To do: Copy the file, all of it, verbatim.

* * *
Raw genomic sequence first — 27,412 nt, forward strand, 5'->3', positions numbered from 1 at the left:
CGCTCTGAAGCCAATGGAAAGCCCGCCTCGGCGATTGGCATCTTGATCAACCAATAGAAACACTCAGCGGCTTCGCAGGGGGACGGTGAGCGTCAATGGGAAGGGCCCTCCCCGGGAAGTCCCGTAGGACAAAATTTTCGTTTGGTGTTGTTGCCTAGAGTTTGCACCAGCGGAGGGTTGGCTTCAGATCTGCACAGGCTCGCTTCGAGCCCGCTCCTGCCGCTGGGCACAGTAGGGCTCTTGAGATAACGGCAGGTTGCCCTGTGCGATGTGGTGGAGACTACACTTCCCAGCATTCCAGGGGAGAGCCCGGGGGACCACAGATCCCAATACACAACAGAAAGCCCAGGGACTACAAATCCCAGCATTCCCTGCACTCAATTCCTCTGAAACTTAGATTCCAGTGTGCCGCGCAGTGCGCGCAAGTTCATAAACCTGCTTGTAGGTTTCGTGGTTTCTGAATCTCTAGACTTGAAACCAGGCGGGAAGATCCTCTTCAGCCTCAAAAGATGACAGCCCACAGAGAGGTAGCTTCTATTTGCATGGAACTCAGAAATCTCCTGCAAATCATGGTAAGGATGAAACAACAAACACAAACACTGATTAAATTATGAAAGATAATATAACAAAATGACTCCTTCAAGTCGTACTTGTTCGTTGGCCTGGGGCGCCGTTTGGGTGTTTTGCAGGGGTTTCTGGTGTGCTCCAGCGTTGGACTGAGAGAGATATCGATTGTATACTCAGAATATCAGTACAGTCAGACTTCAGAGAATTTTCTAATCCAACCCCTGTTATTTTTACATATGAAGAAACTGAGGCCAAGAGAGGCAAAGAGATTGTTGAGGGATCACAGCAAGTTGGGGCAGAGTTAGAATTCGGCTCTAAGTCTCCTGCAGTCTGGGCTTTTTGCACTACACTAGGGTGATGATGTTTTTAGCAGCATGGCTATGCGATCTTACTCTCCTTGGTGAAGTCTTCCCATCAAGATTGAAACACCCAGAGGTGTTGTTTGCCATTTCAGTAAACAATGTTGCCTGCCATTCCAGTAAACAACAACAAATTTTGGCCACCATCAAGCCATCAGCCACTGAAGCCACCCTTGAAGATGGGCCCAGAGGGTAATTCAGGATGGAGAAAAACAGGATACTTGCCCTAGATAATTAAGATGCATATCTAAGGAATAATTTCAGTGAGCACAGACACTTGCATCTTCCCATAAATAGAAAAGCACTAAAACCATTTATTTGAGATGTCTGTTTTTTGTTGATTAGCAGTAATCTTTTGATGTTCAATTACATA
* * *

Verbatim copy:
Raw genomic sequence first — 27,412 nt, forward strand, 5'->3', positions numbered from 1 at the left:
CGCTCTGAAGCCAATGGAAAGCCCGCCTCGGCGATTGGCATCTTGATCAACCAATAGAAACACTCAGCGGCTTCGCAGGGGGACGGTGAGCGTCAATGGGAAGGGCCCTCCCCGGGAAGTCCCGTAGGACAAAATTTTCGTTTGGTGTTGTTGCCTAGAGTTTGCACCAGCGGAGGGTTGGCTTCAGATCTGCACAGGCTCGCTTCGAGCCCGCTCCTGCCGCTGGGCACAGTAGGGCTCTTGAGATAACGGCAGGTTGCCCTGTGCGATGTGGTGGAGACTACACTTCCCAGCATTCCAGGGGAGAGCCCGGGGGACCACAGATCCCAATACACAACAGAAAGCCCAGGGACTACAAATCCCAGCATTCCCTGCACTCAATTCCTCTGAAACTTAGATTCCAGTGTGCCGCGCAGTGCGCGCAAGTTCATAAACCTGCTTGTAGGTTTCGTGGTTTCTGAATCTCTAGACTTGAAACCAGGCGGGAAGATCCTCTTCAGCCTCAAAAGATGACAGCCCACAGAGAGGTAGCTTCTATTTGCATGGAACTCAGAAATCTCCTGCAAATCATGGTAAGGATGAAACAACAAACACAAACACTGATTAAATTATGAAAGATAATATAACAAAATGACTCCTTCAAGTCGTACTTGTTCGTTGGCCTGGGGCGCCGTTTGGGTGTTTTGCAGGGGTTTCTGGTGTGCTCCAGCGTTGGACTGAGAGAGATATCGATTGTATACTCAGAATATCAGTACAGTCAGACTTCAGAGAATTTTCTAATCCAACCCCTGTTATTTTTACATATGAAGAAACTGAGGCCAAGAGAGGCAAAGAGATTGTTGAGGGATCACAGCAAGTTGGGGCAGAGTTAGAATTCGGCTCTAAGTCTCCTGCAGTCTGGGCTTTTTGCACTACACTAGGGTGATGATGTTTTTAGCAGCATGGCTATGCGATCTTACTCTCCTTGGTGAAGTCTTCCCATCAAGATTGAAACACCCAGAGGTGTTGTTTGCCATTTCAGTAAACAATGTTGCCTGCCATTCCAGTAAACAACAACAAATTTTGGCCACCATCAAGCCATCAGCCACTGAAGCCACCCTTGAAGATGGGCCCAGAGGGTAATTCAGGATGGAGAAAAACAGGATACTTGCCCTAGATAATTAAGATGCATATCTAAGGAATAATTTCAGTGAGCACAGACACTTGCATCTTCCCATAAATAGAAAAGCACTAAAACCATTTATTTGAGATGTCTGTTTTTTGTTGATTAGCAGTAATCTTTTGATGTTCAATTACATA